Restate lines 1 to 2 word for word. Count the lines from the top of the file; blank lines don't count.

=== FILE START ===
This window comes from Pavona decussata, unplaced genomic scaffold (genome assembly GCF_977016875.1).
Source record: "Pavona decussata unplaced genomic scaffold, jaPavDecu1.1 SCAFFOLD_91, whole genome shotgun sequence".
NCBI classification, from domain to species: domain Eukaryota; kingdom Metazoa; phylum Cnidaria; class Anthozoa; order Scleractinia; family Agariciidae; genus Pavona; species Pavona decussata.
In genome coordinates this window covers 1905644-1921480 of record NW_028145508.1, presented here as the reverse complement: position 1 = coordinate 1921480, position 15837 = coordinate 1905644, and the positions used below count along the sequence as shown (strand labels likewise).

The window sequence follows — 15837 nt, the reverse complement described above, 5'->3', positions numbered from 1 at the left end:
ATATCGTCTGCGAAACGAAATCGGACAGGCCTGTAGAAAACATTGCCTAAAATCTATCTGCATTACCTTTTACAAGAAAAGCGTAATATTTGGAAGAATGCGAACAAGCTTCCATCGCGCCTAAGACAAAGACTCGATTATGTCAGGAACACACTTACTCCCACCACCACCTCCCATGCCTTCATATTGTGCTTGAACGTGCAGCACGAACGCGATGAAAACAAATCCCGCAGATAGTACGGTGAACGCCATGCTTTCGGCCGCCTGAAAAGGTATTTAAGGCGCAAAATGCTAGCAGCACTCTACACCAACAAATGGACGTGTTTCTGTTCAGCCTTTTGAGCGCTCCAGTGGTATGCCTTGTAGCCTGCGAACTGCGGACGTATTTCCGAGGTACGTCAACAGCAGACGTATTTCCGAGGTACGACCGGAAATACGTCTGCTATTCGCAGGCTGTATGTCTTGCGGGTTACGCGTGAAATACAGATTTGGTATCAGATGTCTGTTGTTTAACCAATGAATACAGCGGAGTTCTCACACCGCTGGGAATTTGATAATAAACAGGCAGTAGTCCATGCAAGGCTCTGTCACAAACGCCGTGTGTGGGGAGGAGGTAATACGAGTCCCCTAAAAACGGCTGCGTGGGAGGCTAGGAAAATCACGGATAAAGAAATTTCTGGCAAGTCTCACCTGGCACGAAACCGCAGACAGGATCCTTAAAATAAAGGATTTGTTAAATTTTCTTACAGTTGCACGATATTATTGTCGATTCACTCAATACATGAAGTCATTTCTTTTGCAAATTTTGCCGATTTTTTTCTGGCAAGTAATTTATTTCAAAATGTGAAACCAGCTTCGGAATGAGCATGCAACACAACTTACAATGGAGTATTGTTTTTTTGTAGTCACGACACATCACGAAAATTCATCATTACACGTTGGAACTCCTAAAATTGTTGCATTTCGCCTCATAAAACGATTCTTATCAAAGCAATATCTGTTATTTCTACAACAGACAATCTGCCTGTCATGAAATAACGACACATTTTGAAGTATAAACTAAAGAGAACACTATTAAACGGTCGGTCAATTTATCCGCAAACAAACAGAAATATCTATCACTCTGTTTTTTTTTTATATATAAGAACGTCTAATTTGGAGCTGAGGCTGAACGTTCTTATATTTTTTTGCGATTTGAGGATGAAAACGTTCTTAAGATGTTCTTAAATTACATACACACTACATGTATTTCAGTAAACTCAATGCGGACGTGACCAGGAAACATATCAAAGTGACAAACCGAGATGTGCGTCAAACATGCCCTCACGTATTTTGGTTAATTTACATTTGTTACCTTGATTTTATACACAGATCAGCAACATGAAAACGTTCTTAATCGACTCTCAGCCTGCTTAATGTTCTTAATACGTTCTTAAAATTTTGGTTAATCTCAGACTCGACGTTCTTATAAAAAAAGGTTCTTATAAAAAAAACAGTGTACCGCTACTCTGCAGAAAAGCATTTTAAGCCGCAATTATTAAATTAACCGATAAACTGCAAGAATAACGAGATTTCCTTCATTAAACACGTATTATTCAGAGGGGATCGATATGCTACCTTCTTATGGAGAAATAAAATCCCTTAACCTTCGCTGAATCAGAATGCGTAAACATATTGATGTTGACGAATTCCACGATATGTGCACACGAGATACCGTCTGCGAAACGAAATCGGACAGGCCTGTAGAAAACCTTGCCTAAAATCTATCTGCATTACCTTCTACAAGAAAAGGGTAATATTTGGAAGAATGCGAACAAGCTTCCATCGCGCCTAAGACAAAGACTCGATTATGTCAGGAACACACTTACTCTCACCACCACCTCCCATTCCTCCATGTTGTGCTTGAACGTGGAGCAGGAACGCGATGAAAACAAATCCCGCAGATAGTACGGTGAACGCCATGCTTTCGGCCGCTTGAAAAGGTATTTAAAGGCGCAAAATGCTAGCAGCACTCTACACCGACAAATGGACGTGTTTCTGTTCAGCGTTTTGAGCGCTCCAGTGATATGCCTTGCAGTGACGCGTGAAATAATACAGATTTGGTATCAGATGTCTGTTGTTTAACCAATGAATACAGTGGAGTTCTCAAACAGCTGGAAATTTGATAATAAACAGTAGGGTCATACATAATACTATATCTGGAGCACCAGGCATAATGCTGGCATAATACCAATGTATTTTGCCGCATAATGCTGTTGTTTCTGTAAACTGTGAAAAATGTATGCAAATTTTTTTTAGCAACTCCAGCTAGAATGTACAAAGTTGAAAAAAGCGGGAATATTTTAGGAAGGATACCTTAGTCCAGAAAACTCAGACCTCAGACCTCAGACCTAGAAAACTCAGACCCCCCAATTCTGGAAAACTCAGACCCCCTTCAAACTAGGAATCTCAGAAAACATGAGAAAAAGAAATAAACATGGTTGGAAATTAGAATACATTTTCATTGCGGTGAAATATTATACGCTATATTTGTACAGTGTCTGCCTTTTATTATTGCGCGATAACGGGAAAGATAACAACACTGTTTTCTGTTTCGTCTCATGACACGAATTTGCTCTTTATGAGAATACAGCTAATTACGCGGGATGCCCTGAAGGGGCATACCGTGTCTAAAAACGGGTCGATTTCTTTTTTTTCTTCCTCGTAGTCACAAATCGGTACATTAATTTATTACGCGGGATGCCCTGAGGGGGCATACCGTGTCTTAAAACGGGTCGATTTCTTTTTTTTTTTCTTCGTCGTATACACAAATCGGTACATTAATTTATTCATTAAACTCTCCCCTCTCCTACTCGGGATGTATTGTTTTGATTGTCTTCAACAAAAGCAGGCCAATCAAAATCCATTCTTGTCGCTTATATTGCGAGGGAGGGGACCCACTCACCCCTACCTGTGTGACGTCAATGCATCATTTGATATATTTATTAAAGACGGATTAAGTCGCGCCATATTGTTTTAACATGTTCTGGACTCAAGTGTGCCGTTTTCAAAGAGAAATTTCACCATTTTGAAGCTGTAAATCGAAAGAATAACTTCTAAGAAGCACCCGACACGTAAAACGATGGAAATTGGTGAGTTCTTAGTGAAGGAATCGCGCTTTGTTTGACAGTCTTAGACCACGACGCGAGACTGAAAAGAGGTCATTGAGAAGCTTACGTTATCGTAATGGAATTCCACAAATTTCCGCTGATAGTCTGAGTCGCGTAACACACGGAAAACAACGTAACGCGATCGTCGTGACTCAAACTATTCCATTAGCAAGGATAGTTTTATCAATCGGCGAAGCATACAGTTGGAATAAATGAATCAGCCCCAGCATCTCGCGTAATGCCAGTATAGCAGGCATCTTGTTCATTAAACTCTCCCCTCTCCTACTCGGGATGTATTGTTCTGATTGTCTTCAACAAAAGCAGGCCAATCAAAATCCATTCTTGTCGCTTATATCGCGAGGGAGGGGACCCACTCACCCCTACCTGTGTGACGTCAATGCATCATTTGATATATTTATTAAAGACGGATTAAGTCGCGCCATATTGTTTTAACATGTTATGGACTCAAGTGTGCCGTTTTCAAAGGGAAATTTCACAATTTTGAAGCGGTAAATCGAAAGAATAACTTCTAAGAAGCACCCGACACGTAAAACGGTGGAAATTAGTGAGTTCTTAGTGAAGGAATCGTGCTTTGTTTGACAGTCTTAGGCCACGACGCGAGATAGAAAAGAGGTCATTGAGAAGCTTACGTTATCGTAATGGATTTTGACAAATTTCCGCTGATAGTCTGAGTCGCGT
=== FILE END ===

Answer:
This window comes from Pavona decussata, unplaced genomic scaffold (genome assembly GCF_977016875.1).
Source record: "Pavona decussata unplaced genomic scaffold, jaPavDecu1.1 SCAFFOLD_91, whole genome shotgun sequence".